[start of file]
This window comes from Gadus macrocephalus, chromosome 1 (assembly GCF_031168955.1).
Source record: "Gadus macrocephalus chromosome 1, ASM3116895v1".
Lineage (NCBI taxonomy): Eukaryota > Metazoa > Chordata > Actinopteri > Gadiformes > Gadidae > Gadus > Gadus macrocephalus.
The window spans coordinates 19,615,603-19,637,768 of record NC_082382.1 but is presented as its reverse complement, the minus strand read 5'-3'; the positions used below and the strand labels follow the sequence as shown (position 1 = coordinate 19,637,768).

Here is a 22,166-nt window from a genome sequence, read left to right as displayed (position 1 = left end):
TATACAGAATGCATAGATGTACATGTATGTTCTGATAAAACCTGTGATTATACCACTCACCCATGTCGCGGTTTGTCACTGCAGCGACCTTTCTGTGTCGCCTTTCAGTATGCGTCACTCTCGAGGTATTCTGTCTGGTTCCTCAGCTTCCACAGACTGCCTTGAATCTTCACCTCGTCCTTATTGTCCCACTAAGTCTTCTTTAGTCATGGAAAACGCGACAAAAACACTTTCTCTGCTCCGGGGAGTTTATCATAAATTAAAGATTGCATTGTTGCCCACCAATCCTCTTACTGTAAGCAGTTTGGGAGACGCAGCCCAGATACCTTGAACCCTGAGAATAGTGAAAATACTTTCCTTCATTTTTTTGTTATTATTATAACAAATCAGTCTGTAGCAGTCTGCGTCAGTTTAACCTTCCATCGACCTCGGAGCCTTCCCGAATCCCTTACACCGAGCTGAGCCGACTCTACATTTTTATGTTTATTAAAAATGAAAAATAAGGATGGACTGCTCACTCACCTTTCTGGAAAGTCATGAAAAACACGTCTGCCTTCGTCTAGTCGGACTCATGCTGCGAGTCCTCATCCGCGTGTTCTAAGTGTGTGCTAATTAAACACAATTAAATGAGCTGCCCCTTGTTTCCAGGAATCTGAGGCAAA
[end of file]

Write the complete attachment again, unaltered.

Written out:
This window comes from Gadus macrocephalus, chromosome 1 (assembly GCF_031168955.1).
Source record: "Gadus macrocephalus chromosome 1, ASM3116895v1".
Lineage (NCBI taxonomy): Eukaryota > Metazoa > Chordata > Actinopteri > Gadiformes > Gadidae > Gadus > Gadus macrocephalus.
The window spans coordinates 19,615,603-19,637,768 of record NC_082382.1 but is presented as its reverse complement, the minus strand read 5'-3'; the positions used below and the strand labels follow the sequence as shown (position 1 = coordinate 19,637,768).

Here is a 22,166-nt window from a genome sequence, read left to right as displayed (position 1 = left end):
TATACAGAATGCATAGATGTACATGTATGTTCTGATAAAACCTGTGATTATACCACTCACCCATGTCGCGGTTTGTCACTGCAGCGACCTTTCTGTGTCGCCTTTCAGTATGCGTCACTCTCGAGGTATTCTGTCTGGTTCCTCAGCTTCCACAGACTGCCTTGAATCTTCACCTCGTCCTTATTGTCCCACTAAGTCTTCTTTAGTCATGGAAAACGCGACAAAAACACTTTCTCTGCTCCGGGGAGTTTATCATAAATTAAAGATTGCATTGTTGCCCACCAATCCTCTTACTGTAAGCAGTTTGGGAGACGCAGCCCAGATACCTTGAACCCTGAGAATAGTGAAAATACTTTCCTTCATTTTTTTGTTATTATTATAACAAATCAGTCTGTAGCAGTCTGCGTCAGTTTAACCTTCCATCGACCTCGGAGCCTTCCCGAATCCCTTACACCGAGCTGAGCCGACTCTACATTTTTATGTTTATTAAAAATGAAAAATAAGGATGGACTGCTCACTCACCTTTCTGGAAAGTCATGAAAAACACGTCTGCCTTCGTCTAGTCGGACTCATGCTGCGAGTCCTCATCCGCGTGTTCTAAGTGTGTGCTAATTAAACACAATTAAATGAGCTGCCCCTTGTTTCCAGGAATCTGAGGCAAA